An Orillia-area freelance writer, playwright and senior content manager has written her first novel, 20 years after imagining a character she wanted to write and deciding that fiction was the best way to explore the history of the personage.
by Kari Klassen Earth Warrior: The Elemental Guardians was released on April 30 as the first novel in a four-part series, each of which follows a female protagonist connected to one of the four elements – earth, water, wind and fire – as they strive to save the world from an environmental catastrophe.
“The four women involved in each represent one of the elements, and in the first book, that’s the earth,” Klassen said. “(In the first novel), they all went to Saskatchewan, and there was a viral field, and it was their job to save the planet from the encroaching environmental disaster that would have been caused by this scenario.
“Each of them is an environmental quest to save the planet from impending doom, from very real possibilities in the world,” she added.
Klassen, who wrote the novel under the pseudonym Kael O’Phelan, said the series stems “from an appreciation of nature and pagan stories”.
“It involves a nature-based philosophy, which comes naturally to me,” she said. “That’s really where it all started, and that immediately spills over to environmentalism.”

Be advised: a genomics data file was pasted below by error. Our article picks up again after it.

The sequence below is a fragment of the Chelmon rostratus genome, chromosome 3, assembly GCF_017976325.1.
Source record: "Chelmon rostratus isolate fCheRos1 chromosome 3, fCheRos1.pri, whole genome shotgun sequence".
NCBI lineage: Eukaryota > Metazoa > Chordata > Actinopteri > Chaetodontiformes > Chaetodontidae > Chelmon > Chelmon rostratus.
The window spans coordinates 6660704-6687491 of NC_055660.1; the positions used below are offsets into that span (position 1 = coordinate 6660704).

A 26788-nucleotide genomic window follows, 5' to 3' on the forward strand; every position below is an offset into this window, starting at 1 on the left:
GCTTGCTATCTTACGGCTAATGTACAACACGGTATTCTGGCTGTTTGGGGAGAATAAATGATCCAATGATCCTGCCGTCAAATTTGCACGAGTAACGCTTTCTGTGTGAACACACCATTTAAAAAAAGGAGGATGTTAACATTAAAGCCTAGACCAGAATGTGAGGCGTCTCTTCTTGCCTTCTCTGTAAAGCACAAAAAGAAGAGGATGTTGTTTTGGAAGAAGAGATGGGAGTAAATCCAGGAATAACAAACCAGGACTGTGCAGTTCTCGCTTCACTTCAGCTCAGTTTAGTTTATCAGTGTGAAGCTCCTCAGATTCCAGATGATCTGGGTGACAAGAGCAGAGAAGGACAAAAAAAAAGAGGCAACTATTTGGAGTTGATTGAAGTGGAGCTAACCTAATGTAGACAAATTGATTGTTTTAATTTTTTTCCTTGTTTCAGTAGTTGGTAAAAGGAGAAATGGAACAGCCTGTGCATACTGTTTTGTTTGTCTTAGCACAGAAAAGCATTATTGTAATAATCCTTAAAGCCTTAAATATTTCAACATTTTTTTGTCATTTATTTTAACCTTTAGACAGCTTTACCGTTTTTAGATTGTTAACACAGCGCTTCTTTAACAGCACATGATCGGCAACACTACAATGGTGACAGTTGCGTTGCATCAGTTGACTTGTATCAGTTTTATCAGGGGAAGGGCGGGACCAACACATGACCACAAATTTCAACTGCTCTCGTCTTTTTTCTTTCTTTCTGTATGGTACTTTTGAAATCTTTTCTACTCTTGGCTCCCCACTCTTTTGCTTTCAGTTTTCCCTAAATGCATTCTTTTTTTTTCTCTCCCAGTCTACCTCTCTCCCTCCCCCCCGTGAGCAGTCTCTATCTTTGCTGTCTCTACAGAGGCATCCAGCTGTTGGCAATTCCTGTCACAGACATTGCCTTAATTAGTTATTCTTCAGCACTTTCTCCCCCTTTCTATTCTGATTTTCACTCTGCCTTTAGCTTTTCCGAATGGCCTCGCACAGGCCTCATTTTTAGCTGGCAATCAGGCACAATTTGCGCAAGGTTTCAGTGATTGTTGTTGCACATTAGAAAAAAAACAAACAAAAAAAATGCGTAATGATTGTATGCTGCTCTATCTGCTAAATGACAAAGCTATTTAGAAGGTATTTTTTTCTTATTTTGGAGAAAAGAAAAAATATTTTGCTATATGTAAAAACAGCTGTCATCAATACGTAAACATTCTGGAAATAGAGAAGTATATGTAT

Klassen stressed the importance of including female leads on her series, including two lesbians, in her efforts to give women and members of the LGBTQ community positive representation.
“They say write what you know, and I’m a lesbian. Everybody likes to see themselves portrayed. Lesbians are often very angry that if we have a film about lesbians that character is going to be killed off, or an interest love for this character is going to be killed off, and it happens all the time,” she said.
“It’s really nice for people from the LGBTQ culture to see their people portrayed in a way that shows them as heroic, normal people.”
Although the fantasy and urban fiction series deals with the difficult subject of impending environmental crises, Klassen says readers shouldn’t worry that the story is too dark.
“They win in the end, which I hope makes people want to participate where they can,” she said. “Having lesbians as protagonists in stories about saving the planet was important to me.”
Klassen said the second novel in his series is slated for release on August 19, with plans to release the final two books at two-month intervals beyond that point.
His book can be found on Amazonwhich she chose to publish with after winning a scholarship to attend a conference in Las Vegas with 20 Books to 50k, a group that discusses how to make money as an author, and after discussing the success of a fellow author’s decision to publish with Amazon.
“I thought, ‘This is how I’m going to do it,'” Klassen said. “I had been writing this book for a while, and… with Amazon you get 70% royalties, whereas with a publisher it’s considerably less than that.”
So far, her decision appears to have been the right one, as her book was listed alongside high-profile authors shortly after its release.
“I was between CS Lewis and Paulo Coelho when I was second best seller, and it’s a good place to be,” she said. “It’s cool, you know?”